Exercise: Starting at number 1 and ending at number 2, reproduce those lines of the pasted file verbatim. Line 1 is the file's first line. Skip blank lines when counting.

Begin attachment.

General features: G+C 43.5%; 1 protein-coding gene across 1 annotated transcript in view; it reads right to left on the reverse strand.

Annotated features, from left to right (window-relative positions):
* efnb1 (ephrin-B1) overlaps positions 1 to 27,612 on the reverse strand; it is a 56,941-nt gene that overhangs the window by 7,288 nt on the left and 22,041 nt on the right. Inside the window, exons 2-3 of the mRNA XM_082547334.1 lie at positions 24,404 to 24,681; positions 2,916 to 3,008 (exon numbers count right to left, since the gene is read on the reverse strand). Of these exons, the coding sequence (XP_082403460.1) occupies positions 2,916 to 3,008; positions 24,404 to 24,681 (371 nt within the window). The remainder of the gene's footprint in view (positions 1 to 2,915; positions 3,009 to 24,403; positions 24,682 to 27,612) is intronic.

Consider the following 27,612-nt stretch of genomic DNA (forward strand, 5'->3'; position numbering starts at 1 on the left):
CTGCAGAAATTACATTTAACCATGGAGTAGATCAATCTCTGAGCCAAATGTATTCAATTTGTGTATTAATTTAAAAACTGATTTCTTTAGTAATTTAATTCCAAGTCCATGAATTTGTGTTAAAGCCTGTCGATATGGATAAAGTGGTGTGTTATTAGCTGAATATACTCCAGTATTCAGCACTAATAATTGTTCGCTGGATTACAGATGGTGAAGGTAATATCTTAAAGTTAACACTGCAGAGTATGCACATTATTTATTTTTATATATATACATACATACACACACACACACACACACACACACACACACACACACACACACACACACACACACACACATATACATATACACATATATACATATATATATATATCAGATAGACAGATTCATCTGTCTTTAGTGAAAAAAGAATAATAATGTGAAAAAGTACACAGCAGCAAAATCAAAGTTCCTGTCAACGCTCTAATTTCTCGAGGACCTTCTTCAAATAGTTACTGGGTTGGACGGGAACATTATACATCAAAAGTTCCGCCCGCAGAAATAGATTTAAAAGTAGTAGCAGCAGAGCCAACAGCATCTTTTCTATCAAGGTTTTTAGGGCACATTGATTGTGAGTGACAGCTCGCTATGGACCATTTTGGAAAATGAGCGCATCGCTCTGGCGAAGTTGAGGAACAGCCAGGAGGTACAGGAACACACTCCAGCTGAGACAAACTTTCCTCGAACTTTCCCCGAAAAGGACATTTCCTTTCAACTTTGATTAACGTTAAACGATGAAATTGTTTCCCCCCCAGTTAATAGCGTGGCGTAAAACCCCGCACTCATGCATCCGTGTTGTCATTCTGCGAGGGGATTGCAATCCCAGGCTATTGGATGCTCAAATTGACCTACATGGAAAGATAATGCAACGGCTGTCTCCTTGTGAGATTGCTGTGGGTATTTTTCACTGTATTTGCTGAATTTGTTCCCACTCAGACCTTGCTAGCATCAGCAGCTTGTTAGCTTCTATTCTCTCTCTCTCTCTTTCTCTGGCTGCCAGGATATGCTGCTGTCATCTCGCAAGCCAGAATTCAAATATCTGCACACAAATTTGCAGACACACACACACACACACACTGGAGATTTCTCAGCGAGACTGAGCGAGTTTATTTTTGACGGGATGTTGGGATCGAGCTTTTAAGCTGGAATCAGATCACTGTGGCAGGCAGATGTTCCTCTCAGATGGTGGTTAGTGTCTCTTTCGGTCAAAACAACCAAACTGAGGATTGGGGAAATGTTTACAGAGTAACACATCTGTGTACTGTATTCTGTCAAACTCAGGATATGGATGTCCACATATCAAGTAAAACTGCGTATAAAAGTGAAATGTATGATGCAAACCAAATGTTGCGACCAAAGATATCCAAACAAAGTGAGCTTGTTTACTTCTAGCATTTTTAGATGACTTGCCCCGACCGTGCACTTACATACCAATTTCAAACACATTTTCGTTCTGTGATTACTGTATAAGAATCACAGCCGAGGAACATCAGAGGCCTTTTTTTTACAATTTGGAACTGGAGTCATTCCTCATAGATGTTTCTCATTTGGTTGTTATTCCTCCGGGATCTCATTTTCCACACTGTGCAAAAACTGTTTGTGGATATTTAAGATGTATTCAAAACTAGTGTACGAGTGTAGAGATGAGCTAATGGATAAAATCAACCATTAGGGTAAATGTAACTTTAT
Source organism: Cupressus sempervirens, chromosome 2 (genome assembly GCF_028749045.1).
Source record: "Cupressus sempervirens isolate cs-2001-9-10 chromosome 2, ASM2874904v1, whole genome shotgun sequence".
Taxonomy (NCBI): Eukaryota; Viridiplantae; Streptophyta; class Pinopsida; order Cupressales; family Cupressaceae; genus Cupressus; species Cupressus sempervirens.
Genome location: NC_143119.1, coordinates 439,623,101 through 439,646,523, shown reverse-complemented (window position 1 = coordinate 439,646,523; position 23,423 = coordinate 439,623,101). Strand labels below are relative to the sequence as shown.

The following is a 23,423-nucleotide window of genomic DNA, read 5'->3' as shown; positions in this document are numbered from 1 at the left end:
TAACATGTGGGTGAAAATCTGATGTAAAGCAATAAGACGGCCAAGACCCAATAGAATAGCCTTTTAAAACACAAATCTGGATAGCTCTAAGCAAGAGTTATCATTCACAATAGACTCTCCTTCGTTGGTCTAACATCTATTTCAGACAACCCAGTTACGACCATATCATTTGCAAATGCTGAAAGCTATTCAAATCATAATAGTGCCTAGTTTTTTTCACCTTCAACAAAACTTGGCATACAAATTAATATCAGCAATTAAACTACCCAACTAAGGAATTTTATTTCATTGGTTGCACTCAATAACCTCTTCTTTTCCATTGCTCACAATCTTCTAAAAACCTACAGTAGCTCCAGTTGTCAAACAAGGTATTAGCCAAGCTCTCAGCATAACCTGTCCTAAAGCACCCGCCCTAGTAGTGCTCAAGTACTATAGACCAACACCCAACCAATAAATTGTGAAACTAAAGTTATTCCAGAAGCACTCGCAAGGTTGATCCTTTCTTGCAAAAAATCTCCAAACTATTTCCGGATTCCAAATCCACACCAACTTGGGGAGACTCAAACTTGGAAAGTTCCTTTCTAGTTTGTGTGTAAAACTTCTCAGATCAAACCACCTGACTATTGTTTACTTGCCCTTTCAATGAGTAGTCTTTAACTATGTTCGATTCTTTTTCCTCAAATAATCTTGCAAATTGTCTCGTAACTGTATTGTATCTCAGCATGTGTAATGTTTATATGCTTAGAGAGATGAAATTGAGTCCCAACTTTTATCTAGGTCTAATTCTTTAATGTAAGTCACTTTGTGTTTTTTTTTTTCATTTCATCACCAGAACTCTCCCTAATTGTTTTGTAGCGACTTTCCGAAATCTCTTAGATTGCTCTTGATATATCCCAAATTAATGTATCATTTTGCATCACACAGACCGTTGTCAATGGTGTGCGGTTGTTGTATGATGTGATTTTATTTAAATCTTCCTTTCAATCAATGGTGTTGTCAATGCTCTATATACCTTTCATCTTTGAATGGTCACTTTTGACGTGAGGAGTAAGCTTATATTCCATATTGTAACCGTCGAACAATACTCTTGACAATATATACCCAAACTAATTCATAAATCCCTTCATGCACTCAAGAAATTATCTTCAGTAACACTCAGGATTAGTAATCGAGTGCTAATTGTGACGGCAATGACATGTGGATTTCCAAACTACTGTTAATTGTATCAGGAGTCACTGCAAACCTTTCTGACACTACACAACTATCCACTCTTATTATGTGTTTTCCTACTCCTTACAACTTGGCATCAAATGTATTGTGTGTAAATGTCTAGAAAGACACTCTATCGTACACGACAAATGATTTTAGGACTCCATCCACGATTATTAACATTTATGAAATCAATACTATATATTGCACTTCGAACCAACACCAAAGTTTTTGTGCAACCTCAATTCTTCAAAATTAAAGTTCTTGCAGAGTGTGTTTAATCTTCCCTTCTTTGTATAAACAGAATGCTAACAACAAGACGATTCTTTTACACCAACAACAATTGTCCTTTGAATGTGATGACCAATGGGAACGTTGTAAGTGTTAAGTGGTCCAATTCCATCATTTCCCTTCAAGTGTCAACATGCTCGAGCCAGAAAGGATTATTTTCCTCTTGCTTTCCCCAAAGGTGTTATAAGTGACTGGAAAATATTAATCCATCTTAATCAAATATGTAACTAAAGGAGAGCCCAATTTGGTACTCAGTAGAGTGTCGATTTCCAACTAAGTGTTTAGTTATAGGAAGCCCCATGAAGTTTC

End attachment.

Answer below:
General features: G+C 43.5%; 1 protein-coding gene across 1 annotated transcript in view; it reads right to left on the reverse strand.

Annotated features, from left to right (window-relative positions):